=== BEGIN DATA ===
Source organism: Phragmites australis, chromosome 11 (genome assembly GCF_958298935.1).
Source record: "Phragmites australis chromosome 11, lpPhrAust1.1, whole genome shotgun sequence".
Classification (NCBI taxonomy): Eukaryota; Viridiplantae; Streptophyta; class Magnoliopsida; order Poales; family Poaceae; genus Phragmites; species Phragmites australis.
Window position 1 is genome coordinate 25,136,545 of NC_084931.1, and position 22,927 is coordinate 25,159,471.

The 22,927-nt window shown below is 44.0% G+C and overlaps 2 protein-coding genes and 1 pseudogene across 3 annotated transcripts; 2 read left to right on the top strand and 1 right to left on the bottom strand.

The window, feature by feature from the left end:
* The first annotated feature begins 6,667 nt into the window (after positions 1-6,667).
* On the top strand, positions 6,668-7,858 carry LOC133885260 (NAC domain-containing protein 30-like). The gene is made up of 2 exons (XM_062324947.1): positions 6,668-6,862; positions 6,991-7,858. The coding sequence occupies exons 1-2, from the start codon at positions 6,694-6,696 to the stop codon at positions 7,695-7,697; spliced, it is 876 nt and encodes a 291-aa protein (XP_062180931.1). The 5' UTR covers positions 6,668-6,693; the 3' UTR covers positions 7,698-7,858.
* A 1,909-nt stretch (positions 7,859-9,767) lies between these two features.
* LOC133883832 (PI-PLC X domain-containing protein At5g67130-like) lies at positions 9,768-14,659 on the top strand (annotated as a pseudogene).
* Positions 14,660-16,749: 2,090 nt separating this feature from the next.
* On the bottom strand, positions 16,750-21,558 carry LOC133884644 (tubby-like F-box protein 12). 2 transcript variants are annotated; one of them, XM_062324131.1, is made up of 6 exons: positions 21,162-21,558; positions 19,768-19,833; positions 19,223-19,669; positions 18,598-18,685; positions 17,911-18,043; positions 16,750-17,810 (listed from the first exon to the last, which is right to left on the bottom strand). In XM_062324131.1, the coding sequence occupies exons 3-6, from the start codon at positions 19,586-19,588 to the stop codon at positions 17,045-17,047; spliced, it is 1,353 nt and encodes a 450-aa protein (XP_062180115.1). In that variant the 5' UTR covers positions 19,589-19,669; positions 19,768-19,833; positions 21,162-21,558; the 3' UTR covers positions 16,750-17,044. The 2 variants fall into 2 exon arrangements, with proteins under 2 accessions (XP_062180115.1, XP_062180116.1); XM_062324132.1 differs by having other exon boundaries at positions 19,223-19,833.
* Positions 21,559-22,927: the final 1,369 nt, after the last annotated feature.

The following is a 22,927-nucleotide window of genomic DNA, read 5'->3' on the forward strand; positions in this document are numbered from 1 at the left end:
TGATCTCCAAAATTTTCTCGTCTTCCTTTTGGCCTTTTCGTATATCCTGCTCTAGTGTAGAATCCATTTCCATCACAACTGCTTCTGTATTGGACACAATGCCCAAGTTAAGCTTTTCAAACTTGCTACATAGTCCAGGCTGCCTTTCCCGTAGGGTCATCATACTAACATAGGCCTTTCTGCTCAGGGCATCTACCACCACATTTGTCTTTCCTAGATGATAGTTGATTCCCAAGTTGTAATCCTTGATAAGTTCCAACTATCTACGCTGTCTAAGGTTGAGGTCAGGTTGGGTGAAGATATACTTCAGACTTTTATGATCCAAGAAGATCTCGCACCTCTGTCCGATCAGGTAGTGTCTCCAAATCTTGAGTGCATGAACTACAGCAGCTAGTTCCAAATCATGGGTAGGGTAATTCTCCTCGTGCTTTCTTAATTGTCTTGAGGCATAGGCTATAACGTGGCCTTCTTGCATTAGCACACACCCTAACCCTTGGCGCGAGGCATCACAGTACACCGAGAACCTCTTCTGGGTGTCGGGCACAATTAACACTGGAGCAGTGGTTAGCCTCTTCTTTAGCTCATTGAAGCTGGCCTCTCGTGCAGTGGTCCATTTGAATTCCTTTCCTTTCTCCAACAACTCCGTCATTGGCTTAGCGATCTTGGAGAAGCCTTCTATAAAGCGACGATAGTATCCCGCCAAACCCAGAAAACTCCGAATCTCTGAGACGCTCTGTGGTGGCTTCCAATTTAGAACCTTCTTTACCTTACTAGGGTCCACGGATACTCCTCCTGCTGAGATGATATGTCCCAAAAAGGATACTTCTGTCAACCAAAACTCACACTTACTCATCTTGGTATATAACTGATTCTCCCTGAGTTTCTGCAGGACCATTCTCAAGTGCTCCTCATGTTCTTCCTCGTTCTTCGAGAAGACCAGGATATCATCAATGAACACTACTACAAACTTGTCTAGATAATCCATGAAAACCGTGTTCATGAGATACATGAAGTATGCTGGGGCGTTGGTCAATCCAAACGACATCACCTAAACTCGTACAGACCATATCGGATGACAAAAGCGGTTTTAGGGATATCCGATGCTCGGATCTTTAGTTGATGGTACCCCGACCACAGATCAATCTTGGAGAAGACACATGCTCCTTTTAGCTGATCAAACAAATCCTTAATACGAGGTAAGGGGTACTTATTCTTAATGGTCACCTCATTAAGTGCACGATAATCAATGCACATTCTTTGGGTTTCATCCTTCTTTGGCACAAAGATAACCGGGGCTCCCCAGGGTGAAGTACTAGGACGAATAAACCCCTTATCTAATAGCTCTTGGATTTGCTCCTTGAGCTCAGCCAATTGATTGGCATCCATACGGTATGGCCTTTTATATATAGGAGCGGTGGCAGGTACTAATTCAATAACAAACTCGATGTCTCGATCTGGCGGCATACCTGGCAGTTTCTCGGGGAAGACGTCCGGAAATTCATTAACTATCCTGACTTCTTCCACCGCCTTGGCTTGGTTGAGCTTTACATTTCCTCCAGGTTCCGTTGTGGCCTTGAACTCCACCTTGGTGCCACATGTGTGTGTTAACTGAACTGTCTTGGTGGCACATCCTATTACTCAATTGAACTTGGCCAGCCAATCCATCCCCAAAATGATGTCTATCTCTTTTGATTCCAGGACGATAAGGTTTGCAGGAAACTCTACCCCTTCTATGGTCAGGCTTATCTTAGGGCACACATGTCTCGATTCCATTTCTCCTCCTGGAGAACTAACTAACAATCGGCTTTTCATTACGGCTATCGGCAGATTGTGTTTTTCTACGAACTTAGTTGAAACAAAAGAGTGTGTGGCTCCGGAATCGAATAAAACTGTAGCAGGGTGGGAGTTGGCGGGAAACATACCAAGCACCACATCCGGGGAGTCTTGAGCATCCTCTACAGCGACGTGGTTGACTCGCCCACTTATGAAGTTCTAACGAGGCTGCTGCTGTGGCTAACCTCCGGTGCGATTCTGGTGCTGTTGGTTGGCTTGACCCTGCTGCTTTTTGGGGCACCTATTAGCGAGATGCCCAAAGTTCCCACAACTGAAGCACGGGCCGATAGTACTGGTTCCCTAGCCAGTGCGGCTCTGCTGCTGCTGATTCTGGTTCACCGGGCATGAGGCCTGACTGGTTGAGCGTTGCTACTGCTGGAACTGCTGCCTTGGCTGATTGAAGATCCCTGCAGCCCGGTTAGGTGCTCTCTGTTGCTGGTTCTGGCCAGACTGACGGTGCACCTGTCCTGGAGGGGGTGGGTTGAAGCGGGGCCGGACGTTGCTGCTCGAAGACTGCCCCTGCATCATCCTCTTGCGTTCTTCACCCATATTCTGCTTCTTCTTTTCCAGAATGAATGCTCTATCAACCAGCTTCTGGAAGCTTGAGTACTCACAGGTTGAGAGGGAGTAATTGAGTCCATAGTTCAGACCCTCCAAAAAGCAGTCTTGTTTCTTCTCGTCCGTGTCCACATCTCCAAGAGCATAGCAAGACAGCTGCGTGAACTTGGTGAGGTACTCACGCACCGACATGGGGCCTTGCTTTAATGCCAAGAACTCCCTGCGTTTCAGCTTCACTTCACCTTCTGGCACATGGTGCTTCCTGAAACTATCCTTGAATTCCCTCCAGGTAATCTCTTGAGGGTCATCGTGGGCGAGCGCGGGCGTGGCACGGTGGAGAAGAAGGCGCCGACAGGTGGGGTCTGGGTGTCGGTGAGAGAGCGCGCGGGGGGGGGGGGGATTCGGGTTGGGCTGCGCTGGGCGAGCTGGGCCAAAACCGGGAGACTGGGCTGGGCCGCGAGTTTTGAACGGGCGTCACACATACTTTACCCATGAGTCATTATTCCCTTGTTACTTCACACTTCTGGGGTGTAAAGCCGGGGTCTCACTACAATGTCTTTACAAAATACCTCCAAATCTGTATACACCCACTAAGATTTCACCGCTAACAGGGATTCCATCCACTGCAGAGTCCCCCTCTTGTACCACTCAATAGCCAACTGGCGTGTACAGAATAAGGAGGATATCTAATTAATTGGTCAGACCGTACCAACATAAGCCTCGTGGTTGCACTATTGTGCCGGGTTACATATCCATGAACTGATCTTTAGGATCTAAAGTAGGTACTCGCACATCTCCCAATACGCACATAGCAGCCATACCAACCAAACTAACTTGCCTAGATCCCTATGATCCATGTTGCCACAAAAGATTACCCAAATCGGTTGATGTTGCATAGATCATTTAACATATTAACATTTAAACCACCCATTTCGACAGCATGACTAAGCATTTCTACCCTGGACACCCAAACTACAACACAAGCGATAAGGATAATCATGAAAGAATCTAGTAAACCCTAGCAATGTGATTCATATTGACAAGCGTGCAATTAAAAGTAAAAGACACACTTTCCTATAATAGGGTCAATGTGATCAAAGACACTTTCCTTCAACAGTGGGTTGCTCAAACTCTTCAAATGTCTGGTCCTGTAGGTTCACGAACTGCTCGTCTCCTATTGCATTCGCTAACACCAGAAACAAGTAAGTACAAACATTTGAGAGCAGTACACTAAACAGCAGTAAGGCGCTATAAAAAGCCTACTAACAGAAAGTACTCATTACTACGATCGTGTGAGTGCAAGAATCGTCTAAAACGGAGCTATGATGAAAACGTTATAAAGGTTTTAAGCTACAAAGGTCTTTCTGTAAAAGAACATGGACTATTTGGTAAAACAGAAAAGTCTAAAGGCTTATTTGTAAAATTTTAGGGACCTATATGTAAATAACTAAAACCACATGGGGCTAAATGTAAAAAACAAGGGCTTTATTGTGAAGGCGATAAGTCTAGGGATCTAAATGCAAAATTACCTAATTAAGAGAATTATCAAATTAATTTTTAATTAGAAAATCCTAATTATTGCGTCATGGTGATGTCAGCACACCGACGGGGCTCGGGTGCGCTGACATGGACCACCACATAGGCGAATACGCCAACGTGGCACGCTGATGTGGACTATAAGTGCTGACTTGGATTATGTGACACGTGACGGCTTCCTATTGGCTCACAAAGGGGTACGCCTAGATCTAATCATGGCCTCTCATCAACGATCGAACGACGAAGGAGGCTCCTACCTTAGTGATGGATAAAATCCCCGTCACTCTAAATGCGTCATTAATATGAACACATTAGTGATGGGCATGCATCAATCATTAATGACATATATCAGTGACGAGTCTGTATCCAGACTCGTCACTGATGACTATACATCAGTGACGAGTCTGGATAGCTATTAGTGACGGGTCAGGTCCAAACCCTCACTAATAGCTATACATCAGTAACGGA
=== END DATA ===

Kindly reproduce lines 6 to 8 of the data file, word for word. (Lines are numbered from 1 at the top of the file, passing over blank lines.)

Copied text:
The window, feature by feature from the left end:
* The first annotated feature begins 6,667 nt into the window (after positions 1-6,667).
* On the top strand, positions 6,668-7,858 carry LOC133885260 (NAC domain-containing protein 30-like). The gene is made up of 2 exons (XM_062324947.1): positions 6,668-6,862; positions 6,991-7,858. The coding sequence occupies exons 1-2, from the start codon at positions 6,694-6,696 to the stop codon at positions 7,695-7,697; spliced, it is 876 nt and encodes a 291-aa protein (XP_062180931.1). The 5' UTR covers positions 6,668-6,693; the 3' UTR covers positions 7,698-7,858.